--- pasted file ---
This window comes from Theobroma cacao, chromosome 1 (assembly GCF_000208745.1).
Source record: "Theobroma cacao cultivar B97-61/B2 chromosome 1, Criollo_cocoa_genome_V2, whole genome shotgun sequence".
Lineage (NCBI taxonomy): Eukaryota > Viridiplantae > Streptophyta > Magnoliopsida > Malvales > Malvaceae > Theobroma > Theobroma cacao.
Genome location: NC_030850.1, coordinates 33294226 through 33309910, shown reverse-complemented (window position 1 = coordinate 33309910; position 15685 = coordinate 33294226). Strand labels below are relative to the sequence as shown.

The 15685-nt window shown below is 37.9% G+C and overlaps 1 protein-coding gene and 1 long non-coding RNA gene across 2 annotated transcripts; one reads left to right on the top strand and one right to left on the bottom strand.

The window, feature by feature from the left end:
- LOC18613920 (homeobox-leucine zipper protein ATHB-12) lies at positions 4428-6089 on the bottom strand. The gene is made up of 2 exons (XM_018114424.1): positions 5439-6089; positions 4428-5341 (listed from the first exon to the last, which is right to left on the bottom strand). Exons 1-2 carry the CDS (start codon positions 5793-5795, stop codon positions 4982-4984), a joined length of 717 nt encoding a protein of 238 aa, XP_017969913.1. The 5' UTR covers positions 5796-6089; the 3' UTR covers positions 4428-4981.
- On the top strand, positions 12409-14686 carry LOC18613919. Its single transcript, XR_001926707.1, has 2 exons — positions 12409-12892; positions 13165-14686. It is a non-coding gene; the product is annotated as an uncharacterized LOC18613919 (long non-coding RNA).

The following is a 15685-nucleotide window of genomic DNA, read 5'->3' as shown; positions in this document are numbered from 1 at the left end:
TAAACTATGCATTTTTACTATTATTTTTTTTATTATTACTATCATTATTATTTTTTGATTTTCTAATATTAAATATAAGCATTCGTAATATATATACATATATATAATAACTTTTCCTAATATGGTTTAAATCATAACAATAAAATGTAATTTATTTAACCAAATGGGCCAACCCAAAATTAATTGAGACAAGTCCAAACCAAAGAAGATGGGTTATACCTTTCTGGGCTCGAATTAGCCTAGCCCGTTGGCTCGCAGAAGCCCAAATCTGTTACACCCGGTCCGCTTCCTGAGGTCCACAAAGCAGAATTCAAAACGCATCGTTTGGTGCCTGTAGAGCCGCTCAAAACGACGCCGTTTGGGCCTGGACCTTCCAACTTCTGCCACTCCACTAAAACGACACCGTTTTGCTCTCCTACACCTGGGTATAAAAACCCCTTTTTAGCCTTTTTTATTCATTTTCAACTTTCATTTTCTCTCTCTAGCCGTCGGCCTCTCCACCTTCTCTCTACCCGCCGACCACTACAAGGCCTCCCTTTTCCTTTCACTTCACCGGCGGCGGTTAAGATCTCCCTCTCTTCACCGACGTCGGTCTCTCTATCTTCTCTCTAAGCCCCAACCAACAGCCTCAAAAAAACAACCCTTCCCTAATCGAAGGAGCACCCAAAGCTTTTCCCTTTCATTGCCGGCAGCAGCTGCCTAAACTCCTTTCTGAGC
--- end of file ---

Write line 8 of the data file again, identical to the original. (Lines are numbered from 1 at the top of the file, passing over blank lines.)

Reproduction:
- On the top strand, positions 12409-14686 carry LOC18613919. Its single transcript, XR_001926707.1, has 2 exons — positions 12409-12892; positions 13165-14686. It is a non-coding gene; the product is annotated as an uncharacterized LOC18613919 (long non-coding RNA).